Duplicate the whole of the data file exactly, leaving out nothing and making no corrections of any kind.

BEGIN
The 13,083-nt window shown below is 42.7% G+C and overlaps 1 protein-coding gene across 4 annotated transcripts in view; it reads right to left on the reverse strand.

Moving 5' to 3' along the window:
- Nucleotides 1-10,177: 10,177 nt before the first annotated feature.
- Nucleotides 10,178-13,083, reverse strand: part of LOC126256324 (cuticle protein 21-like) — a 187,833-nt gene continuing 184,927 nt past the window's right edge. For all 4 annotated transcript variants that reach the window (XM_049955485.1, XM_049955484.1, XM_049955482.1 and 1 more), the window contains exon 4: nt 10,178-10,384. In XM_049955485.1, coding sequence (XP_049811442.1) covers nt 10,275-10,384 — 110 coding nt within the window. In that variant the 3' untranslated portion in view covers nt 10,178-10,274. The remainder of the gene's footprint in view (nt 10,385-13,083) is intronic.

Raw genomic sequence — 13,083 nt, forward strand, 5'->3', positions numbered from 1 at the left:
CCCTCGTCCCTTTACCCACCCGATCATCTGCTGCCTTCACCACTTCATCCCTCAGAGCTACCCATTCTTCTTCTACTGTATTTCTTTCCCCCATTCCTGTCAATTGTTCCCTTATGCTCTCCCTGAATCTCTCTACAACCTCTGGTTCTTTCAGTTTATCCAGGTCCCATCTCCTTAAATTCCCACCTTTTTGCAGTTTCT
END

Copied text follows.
The 13,083-nt window shown below is 42.7% G+C and overlaps 1 protein-coding gene across 4 annotated transcripts in view; it reads right to left on the reverse strand.

Moving 5' to 3' along the window:
- Nucleotides 1-10,177: 10,177 nt before the first annotated feature.
- Nucleotides 10,178-13,083, reverse strand: part of LOC126256324 (cuticle protein 21-like) — a 187,833-nt gene continuing 184,927 nt past the window's right edge. For all 4 annotated transcript variants that reach the window (XM_049955485.1, XM_049955484.1, XM_049955482.1 and 1 more), the window contains exon 4: nt 10,178-10,384. In XM_049955485.1, coding sequence (XP_049811442.1) covers nt 10,275-10,384 — 110 coding nt within the window. In that variant the 3' untranslated portion in view covers nt 10,178-10,274. The remainder of the gene's footprint in view (nt 10,385-13,083) is intronic.

Raw genomic sequence — 13,083 nt, forward strand, 5'->3', positions numbered from 1 at the left:
CCCTCGTCCCTTTACCCACCCGATCATCTGCTGCCTTCACCACTTCATCCCTCAGAGCTACCCATTCTTCTTCTACTGTATTTCTTTCCCCCATTCCTGTCAATTGTTCCCTTATGCTCTCCCTGAATCTCTCTACAACCTCTGGTTCTTTCAGTTTATCCAGGTCCCATCTCCTTAAATTCCCACCTTTTTGCAGTTTCT